Scrum Teams and The “F” Word

What’s the “F” word in Scrum?

Not [F]un. Not [F]ire. Not [F]ailure.

What is it?

Most scrum teams deal with software engineers so they are concerned more about engineering challenges than anything else in all what they do.

In Daily Scrums. In Review Meetings. In Retrospectives.

Often, they don’t pay active attention to important “F” word.

Scrum Teams and The F word

Don’t get surprised when I say that the “F” word is their “FEELINGS!”

Don’t get surprised.

Techie guys don’t tend to speak more about their feelings. Essentially, they are left brainers so they seek logic in what they do. Feelings come as a second thought to most.

But what they feel while being a part of Scrum team is important for a Scrum team to succeed.

“People who feel good about themselves produce good results”

~ Ken Blanchard, Spencer Johnson, The One Minute Manager

(Read more about my experience with The One Minute Management Learning)

Cannot agree more: People who do not feel good about their work, cannot produce good results!

And, Scrum – or any other Agile framework for that matter – exist to produce great results; not for any other objectives.

Scrum Masters need to figure out ways to understand the feelings part of their team members and create situations where the team is motivated to assume the ownership of the tasks they undertake.

So, ask your team member directly how she feels if you have a great rapport with her. If not yet, there are other ways figure that out. Some example questions:

1. What excites you to do X, Y and Z?
2. What situations make your low point?
3. What situations make your high point?
4. How did you find working with other team mates on this sprint?
…and so on.

Choose the questions that open up your team members and share their experiences.

Experiences express feelings.

Understand what makes them feel good; what makes them feel uncomfortable and create situations that are motivating for the team members to perform.

A small but important soft skill that every ScrumMaster should have.

3 Tips for Product Owners to Survive the Chicken Test

As a Product Owner, why should you even think about the Chicken Test?

For a simple reason: You are accountable for ensuring that the product you’re working on achieves its goals.

The chicken and pig metaphor suggests that the difference between ham and eggs is this: the hen is involved, but the pig is committed. While Chickens may have other priorities, pigs have only one goal – make the project successful.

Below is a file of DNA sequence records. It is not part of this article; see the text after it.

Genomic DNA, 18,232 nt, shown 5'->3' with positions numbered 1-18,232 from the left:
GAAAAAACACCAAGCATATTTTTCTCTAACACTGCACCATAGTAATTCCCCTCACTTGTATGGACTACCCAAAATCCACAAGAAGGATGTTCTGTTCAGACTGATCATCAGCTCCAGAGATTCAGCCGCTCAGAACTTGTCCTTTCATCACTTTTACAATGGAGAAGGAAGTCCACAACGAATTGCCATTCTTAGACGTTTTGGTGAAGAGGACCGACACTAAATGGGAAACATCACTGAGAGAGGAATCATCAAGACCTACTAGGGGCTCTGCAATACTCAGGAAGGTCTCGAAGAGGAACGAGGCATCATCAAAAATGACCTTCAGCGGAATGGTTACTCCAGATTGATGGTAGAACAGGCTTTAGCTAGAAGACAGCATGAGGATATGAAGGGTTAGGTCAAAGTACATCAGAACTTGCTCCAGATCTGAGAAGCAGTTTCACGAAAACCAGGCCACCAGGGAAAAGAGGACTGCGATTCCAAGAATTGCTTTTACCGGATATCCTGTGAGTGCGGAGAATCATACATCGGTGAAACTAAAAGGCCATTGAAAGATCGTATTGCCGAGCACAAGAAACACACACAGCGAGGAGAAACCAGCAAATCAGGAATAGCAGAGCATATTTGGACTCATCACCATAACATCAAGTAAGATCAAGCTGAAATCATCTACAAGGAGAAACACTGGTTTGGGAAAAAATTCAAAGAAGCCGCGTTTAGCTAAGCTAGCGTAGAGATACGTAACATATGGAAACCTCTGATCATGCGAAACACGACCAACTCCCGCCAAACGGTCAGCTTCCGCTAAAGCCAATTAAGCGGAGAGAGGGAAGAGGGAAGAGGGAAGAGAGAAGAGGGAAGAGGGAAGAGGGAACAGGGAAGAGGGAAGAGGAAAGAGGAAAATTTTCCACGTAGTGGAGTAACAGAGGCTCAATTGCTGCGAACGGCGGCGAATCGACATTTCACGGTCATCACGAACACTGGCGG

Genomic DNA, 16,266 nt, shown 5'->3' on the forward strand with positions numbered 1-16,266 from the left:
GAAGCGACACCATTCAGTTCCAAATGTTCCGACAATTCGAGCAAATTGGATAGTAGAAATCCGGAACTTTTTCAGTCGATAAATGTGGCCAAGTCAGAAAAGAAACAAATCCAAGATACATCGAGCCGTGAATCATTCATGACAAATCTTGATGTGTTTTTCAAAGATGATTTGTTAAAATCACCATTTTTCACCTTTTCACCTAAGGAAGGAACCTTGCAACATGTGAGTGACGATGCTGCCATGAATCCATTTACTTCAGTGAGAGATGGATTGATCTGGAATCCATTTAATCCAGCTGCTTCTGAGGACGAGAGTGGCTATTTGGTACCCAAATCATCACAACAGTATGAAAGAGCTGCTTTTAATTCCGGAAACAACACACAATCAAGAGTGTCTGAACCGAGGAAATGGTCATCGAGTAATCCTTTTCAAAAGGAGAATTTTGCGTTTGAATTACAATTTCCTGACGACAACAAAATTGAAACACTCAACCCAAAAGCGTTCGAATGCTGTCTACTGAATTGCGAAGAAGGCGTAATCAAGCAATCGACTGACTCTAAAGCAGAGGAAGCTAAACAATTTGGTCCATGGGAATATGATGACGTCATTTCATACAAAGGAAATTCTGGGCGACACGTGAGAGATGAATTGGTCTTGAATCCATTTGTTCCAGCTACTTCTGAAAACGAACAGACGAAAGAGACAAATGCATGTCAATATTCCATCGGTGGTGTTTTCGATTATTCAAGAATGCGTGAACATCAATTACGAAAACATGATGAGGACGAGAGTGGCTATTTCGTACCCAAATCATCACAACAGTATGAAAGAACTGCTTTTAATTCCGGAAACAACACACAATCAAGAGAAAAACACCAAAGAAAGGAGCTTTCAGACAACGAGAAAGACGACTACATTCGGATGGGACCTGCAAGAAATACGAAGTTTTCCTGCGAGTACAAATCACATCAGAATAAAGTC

When it comes to Scrum, surviving the Chicken Test means that the Product Owner is not treated as someone who is not a member of the team.

Theory says that the Product Owner is a pig, committed to the project and judged on the results. However, the role of Product Owner is the most critical one in terms of conflicting priorities.

In practical world, often the Product Owner role is assumed by someone whose primary job is to directly face customers or interact with other critical stakeholders and in such situations, the scrum team may feel that they are interacting with a Chicken when they are communicating with the Product Owner.

When the Product Owner is treated as someone outside the team, there is a high probability that not the Product Owner’s other responsibilities but his behaviors are making the team uncomfortable.

It is obvious that most people don’t like to be with people who make them uncomfortable. Scrum teams are no different.

Team being uncomfortable with Product Owner is an impediment as it can impact their ability to deliver.

The team will react using more or less predictable behavior. You will be treated like a Chicken. Your inputs won’t be appreciated in daily scrums or retrospectives and the level of comfort will be less amongst the team members when you are around.

The result? Conflict among team members. Demotivated team.  Ineffective sprints. Delayed release cycles…

No Product Owner wants that, do you?

Here are my three Tips for Product Owners to Survive the Chicken Test

1. Honor your agreements:

Product Owners often get situations where they have to obey other commitment at a cost of the commitment they have made to the team.

Particular instances could be as small as promising and not meeting daily scrum or as critical as delegating the huge part of Product Owner’s responsibilities to a team member but the point is – the agreement is dishonored.

Don’t do that. Always honor your agreements.

The team cannot trust a Product Owner who does not keep his promises.